Debate over Concussions in Sports Rages On

CITB's special report on sports liability insurance

Hockey’s long conversation about concussions is nowhere near over.

A few weeks ago, the New York Times reviewed John Branch’s Boy on Ice, about former enforcer Derek Boogaard.

After he died of a painkiller overdose in 2011, Boogaard’s brain—donated to the Boston University Center for Traumatic Encephalopathy—showed signs of brain damage, the Times noted, “associated with memory loss, emotional instability, and early-onset dementia more familiar in boxers and, recent research shows, in former National Football League players as well.”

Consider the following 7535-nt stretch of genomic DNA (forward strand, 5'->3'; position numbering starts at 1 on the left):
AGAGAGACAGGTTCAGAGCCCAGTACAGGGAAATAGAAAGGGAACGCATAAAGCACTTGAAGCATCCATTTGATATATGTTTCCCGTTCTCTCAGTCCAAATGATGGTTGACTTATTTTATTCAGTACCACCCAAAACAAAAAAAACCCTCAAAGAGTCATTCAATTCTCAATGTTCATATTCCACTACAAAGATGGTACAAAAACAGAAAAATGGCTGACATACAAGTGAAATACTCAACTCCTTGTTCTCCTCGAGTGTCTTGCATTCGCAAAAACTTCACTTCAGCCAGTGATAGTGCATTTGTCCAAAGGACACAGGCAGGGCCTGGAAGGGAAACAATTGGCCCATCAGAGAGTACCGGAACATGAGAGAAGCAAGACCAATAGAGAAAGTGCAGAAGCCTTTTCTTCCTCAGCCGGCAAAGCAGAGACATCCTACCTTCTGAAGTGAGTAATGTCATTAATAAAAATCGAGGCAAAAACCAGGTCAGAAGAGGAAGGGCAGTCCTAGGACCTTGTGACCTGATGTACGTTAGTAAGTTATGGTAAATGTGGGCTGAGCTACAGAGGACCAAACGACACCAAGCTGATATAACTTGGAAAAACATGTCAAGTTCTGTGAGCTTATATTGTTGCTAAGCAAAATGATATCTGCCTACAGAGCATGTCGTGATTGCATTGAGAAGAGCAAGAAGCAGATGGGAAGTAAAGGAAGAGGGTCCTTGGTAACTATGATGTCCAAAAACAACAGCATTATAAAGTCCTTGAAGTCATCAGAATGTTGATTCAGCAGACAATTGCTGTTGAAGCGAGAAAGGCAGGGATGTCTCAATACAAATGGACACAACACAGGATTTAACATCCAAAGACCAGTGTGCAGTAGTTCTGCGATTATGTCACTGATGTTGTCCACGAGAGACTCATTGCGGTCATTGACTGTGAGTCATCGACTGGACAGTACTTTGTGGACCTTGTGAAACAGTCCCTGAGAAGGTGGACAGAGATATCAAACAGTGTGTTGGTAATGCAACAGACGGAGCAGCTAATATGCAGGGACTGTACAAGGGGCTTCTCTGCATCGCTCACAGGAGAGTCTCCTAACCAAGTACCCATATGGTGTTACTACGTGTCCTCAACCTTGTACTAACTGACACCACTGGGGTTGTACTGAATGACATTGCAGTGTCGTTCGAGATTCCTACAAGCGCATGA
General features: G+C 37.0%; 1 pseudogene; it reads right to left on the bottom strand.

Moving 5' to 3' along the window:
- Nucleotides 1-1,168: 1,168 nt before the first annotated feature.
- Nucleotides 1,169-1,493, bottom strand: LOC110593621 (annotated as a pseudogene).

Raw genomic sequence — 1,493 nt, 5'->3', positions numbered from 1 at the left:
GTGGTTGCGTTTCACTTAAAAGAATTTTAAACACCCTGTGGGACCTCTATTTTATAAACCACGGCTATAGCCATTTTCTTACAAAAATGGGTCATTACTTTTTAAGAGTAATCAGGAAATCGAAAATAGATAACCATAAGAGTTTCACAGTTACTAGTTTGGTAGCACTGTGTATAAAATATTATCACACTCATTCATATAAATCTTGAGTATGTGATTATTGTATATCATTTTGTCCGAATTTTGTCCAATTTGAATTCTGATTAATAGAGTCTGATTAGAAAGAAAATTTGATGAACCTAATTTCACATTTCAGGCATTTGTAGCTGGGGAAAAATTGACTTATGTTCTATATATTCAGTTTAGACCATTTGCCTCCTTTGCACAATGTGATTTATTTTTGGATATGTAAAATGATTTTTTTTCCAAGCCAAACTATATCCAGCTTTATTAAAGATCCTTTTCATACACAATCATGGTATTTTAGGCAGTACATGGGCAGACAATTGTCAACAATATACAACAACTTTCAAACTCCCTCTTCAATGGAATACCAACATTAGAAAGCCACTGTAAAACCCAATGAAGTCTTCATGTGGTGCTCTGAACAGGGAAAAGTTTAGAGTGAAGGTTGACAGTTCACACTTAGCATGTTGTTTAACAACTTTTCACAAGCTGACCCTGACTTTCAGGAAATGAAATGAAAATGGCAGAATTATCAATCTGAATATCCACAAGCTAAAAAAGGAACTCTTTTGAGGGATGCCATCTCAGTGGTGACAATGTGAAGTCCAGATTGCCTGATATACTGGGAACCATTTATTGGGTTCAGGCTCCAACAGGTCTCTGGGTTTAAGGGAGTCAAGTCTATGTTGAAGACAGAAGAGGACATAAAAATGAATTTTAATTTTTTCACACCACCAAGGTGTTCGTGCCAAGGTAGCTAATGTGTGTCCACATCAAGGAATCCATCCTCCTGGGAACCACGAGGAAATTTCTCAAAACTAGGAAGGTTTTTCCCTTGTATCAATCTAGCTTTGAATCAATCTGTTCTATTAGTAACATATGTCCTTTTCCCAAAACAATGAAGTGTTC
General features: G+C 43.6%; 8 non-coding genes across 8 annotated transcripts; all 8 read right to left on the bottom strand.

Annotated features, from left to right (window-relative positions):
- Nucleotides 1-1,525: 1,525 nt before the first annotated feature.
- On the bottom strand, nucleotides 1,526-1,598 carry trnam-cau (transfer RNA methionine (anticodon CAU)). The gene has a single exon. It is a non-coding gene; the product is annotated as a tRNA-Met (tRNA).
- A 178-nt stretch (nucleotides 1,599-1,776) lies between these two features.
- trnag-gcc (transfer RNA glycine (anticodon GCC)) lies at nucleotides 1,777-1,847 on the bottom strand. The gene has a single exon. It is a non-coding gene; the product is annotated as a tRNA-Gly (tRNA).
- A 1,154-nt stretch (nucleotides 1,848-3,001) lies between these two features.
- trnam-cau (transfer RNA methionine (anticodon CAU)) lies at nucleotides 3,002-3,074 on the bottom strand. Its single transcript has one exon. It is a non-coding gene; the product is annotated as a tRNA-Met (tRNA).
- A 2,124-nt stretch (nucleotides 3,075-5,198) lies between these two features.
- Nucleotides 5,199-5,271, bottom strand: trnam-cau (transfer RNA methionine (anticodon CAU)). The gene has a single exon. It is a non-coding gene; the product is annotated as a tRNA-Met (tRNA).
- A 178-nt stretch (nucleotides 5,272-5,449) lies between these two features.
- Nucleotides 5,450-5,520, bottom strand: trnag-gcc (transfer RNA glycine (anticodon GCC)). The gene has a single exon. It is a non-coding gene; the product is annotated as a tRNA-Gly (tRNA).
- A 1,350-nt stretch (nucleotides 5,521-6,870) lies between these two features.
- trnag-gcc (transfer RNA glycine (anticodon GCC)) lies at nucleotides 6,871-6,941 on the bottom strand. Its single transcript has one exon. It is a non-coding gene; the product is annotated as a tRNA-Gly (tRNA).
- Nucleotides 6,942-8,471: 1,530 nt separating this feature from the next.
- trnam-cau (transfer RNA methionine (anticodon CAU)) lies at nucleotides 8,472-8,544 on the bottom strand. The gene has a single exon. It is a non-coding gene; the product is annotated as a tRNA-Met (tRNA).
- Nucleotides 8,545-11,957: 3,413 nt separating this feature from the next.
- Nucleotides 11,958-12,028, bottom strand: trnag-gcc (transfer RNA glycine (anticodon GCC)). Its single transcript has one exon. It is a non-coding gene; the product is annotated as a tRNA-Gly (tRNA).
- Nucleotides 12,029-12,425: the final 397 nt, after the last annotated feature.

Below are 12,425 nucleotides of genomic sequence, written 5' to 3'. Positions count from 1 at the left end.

The NFL is still settling a class-action suit filed by thousands of former players, who claimed the league covered up what it knew about the consequences of head injuries.

On-ice incidents are not the only things dragging leagues into the courts.

TSN reported last week that a former goalie for the Barrie Colts is suing the OHL team for $12 million, claiming that they allowed him to play too soon after suffering a concussion in a car accident.

For more on the risks that leagues and teams face, read our three-part special report on sports liability insurance:

Sports Liability Insurance: From Afterthought to Foresight

Brain Trust: Insuring Concussions

Testing Concussion Liability: Sports in Courts

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